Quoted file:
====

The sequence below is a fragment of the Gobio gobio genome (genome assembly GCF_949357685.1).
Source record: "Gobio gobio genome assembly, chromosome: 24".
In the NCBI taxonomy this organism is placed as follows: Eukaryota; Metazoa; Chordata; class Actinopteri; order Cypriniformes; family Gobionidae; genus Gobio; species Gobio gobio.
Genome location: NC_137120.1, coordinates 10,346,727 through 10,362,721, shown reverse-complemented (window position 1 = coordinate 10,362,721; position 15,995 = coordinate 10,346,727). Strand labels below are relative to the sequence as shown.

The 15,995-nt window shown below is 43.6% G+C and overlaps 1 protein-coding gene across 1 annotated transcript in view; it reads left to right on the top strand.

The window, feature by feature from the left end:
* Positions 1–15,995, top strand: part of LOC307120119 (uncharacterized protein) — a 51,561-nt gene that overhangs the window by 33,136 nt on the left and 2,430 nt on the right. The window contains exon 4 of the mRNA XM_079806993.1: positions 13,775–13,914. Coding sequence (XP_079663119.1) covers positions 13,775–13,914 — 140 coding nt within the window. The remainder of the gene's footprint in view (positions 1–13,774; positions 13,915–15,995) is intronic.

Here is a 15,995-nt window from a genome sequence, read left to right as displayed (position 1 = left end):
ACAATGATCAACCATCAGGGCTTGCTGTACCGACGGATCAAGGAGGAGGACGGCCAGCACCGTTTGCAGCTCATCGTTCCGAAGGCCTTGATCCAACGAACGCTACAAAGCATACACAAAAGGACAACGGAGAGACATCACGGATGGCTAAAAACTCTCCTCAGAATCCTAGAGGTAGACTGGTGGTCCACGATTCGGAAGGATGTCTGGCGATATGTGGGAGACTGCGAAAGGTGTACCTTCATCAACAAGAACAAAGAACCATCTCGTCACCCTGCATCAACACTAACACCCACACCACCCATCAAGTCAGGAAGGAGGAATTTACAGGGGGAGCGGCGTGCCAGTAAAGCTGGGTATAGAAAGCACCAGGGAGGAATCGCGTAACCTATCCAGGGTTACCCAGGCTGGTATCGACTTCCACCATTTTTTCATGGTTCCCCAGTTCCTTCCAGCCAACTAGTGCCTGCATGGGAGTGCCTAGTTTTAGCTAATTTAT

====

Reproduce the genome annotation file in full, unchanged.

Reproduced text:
The sequence below is a fragment of the Gobio gobio genome (genome assembly GCF_949357685.1).
Source record: "Gobio gobio genome assembly, chromosome: 24".
In the NCBI taxonomy this organism is placed as follows: Eukaryota; Metazoa; Chordata; class Actinopteri; order Cypriniformes; family Gobionidae; genus Gobio; species Gobio gobio.
Genome location: NC_137120.1, coordinates 10,346,727 through 10,362,721, shown reverse-complemented (window position 1 = coordinate 10,362,721; position 15,995 = coordinate 10,346,727). Strand labels below are relative to the sequence as shown.

The 15,995-nt window shown below is 43.6% G+C and overlaps 1 protein-coding gene across 1 annotated transcript in view; it reads left to right on the top strand.

The window, feature by feature from the left end:
* Positions 1–15,995, top strand: part of LOC307120119 (uncharacterized protein) — a 51,561-nt gene that overhangs the window by 33,136 nt on the left and 2,430 nt on the right. The window contains exon 4 of the mRNA XM_079806993.1: positions 13,775–13,914. Coding sequence (XP_079663119.1) covers positions 13,775–13,914 — 140 coding nt within the window. The remainder of the gene's footprint in view (positions 1–13,774; positions 13,915–15,995) is intronic.

Here is a 15,995-nt window from a genome sequence, read left to right as displayed (position 1 = left end):
ACAATGATCAACCATCAGGGCTTGCTGTACCGACGGATCAAGGAGGAGGACGGCCAGCACCGTTTGCAGCTCATCGTTCCGAAGGCCTTGATCCAACGAACGCTACAAAGCATACACAAAAGGACAACGGAGAGACATCACGGATGGCTAAAAACTCTCCTCAGAATCCTAGAGGTAGACTGGTGGTCCACGATTCGGAAGGATGTCTGGCGATATGTGGGAGACTGCGAAAGGTGTACCTTCATCAACAAGAACAAAGAACCATCTCGTCACCCTGCATCAACACTAACACCCACACCACCCATCAAGTCAGGAAGGAGGAATTTACAGGGGGAGCGGCGTGCCAGTAAAGCTGGGTATAGAAAGCACCAGGGAGGAATCGCGTAACCTATCCAGGGTTACCCAGGCTGGTATCGACTTCCACCATTTTTTCATGGTTCCCCAGTTCCTTCCAGCCAACTAGTGCCTGCATGGGAGTGCCTAGTTTTAGCTAATTTAT